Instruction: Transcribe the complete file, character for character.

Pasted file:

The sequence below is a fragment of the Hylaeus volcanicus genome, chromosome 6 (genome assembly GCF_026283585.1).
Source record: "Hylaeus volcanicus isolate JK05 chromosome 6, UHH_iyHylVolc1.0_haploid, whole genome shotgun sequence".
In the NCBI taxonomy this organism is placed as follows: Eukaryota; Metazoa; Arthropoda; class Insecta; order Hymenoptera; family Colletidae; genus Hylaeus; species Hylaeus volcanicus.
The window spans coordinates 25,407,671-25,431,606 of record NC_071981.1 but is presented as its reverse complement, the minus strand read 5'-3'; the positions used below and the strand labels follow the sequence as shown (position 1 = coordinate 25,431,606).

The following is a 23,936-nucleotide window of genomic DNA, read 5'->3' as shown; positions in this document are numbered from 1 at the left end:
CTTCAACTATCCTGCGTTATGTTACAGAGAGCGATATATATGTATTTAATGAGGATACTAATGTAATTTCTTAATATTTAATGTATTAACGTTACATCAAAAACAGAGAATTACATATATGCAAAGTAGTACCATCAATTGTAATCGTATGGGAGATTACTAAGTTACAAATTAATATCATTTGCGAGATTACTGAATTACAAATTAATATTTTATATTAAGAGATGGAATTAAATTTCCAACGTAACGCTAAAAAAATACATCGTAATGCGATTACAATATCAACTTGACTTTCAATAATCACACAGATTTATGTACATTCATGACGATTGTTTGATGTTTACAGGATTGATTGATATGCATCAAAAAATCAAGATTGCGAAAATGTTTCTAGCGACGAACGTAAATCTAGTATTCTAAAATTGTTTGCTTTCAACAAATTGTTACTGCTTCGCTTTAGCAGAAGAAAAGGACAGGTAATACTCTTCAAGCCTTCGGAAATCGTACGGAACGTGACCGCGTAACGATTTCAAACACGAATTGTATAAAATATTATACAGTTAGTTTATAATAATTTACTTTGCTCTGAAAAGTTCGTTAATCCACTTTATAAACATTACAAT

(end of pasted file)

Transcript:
The sequence below is a fragment of the Hylaeus volcanicus genome, chromosome 6 (genome assembly GCF_026283585.1).
Source record: "Hylaeus volcanicus isolate JK05 chromosome 6, UHH_iyHylVolc1.0_haploid, whole genome shotgun sequence".
In the NCBI taxonomy this organism is placed as follows: Eukaryota; Metazoa; Arthropoda; class Insecta; order Hymenoptera; family Colletidae; genus Hylaeus; species Hylaeus volcanicus.
The window spans coordinates 25,407,671-25,431,606 of record NC_071981.1 but is presented as its reverse complement, the minus strand read 5'-3'; the positions used below and the strand labels follow the sequence as shown (position 1 = coordinate 25,431,606).

The following is a 23,936-nucleotide window of genomic DNA, read 5'->3' as shown; positions in this document are numbered from 1 at the left end:
CTTCAACTATCCTGCGTTATGTTACAGAGAGCGATATATATGTATTTAATGAGGATACTAATGTAATTTCTTAATATTTAATGTATTAACGTTACATCAAAAACAGAGAATTACATATATGCAAAGTAGTACCATCAATTGTAATCGTATGGGAGATTACTAAGTTACAAATTAATATCATTTGCGAGATTACTGAATTACAAATTAATATTTTATATTAAGAGATGGAATTAAATTTCCAACGTAACGCTAAAAAAATACATCGTAATGCGATTACAATATCAACTTGACTTTCAATAATCACACAGATTTATGTACATTCATGACGATTGTTTGATGTTTACAGGATTGATTGATATGCATCAAAAAATCAAGATTGCGAAAATGTTTCTAGCGACGAACGTAAATCTAGTATTCTAAAATTGTTTGCTTTCAACAAATTGTTACTGCTTCGCTTTAGCAGAAGAAAAGGACAGGTAATACTCTTCAAGCCTTCGGAAATCGTACGGAACGTGACCGCGTAACGATTTCAAACACGAATTGTATAAAATATTATACAGTTAGTTTATAATAATTTACTTTGCTCTGAAAAGTTCGTTAATCCACTTTATAAACATTACAAT